Ford and DHL show off electric delivery van

Shawn Knight

TechSpot Staff
Staff member

Ford in June said it won a contract to build a fleet of electric delivery vans for Germany's Deutsche Post DHL Group (or as you probably know it, just “DHL”). On Wednesday, the public got its first look at the all-electric package-mover.

Dubbed the StreetScooter Work XL (it’s co-developed by a company named StreetScooter), the delivery van is built on a Ford Transit chassis and outfitted with an electric powertrain. It is fitted with a modular battery system delivering 30 to 90 kWh of power which will provide a range of between 80 km and 200 km (50 and 124 miles).

The body was designed and built to DHL’s specifications to accommodate more than 200 parcels.

Around 150 vehicles will roll off the assembly line this year ahead of a production ramp-up in 2018 that’ll see 2,500 e-vans built by the end of the year.

DHL notes that each Work XL could save around five tons of CO2 and 1,900 liters (around 500 gallons) of diesel fuel each year. With 2,500 vehicles in service, it is estimated that the fleet could result in a savings of 12,500 tons of CO2 and 4.75 million liters of fuel annually.

Jürgen Gerdes of DHL said the StreeScooter Work XL is the perfect vehicle for parcel deliveries in major cities and large urban areas, adding that it’ll enable them to cope with the rising parcel volumes in an even more environmentally friendly and quieter manner.

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Footlong

TS Addict
Does someone want to tell me how electric vehicles are more "green"
They are more efficient than the diesel fuel counterpart. Even using coal based electricity they still pollute less and need less maintenance. What you should not be fooled by is the fact that with today's tech the car fleet can't go all green at once. There are still major problems in electricity distribution in the US, might I say in every country in the world.
 
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CrazyDave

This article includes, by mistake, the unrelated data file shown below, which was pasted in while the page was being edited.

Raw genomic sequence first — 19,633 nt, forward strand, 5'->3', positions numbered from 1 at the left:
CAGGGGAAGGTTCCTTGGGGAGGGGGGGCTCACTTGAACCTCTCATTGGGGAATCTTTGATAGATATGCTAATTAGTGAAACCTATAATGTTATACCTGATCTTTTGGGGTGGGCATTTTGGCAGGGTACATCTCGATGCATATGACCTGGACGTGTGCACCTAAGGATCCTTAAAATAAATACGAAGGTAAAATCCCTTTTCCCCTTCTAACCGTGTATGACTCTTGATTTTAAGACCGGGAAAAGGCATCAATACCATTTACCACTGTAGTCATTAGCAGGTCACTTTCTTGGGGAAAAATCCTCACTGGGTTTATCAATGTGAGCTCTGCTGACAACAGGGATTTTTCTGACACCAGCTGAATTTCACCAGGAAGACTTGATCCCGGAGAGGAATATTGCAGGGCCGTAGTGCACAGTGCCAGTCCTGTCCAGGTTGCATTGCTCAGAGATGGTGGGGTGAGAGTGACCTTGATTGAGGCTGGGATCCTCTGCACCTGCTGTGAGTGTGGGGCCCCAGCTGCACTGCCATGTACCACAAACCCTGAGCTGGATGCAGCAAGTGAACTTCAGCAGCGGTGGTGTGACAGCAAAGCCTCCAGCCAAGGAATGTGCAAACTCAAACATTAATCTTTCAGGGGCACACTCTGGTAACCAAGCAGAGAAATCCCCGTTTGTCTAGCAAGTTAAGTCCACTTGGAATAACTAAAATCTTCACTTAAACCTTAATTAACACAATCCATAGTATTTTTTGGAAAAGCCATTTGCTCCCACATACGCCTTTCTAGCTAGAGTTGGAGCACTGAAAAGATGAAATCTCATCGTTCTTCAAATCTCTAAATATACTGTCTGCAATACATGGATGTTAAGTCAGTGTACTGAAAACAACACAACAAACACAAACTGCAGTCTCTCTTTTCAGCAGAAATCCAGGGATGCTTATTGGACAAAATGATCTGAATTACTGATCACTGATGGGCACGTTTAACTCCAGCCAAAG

TS Enthusiast
I assume this is only in Germany at the moment. DeutschePost already has an extensive fleet of electric runabouts, I see them all over the place. They're bare bones basic, no heating, no aircon. They're built to accomplish a specific task and nothing else.
It makes sense that DHL is heading the same way, just with a bigger load capacity. A large portion of electricity here is generated from solar and wind, and that percentage seems to be continually growing.
 
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Skidmarksdeluxe

TS Evangelist
Does someone want to tell me how electric vehicles are more "green"
They are more efficient than the diesel fuel counterpart. Even using coal based electricity they still pollute less and need less maintenance. What you should not be fooled by is the fact that with today's tech the car fleet can't go all green at once. There are still major problems in electricity distribution in the US, might I say in every country in the world.
Electricity distribution is going to be a major problem for most (read all) countries in the world for a long time to come still. Wind & solar farms require a helluva huge investment to establish, not to mention they also require a helluva lot of space and can't produce enough of the electricity us consumers demand and those that do, find their monthly energy bill printed with huge, incomprehensible no's because of the cost involved establishing and running them. Nuclear power stations are an alternative but are dodgy at best because of safety issues so until we can resolve those problems, there will always be the cheaper, easier to maintain and run non-green fossil fuel burning, stinky, polluting power stations, but we have to start somewhere. At least electrical powered vehicles don't rely on fossil fuels to power them, and they don't lay down a blanket of pollution either. As far a balance is concerned, we're still at the tip of the iceberg. This is not just an emerging 3rd world economy problem and of no concern to a 1st world economy but a worldwide problem for everybody.
 
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Uncle Al

TS Evangelist
Not every, in fact not most power plants are coal powered. They are rapidly being replaced by gas. Also, the electric producers with coal plants are using advanced scrubbers (or shutting down, or switching to gas) which is far more efficient that your catalytic converter in your gas powered automobile and the one BIG flaw that the haters fail to include is the amount of energy used to extract gasoline. The typical cracking tower uses the same gasoline to run the burners to heat the bulk oil to separate the gasoline, kerosene, and other by-products. Oh yes, and don't forget the number of wind and solar powered stations that continue to diminish the carbon foot print.

The old coal argument is becoming a thing of the past .... time to move on!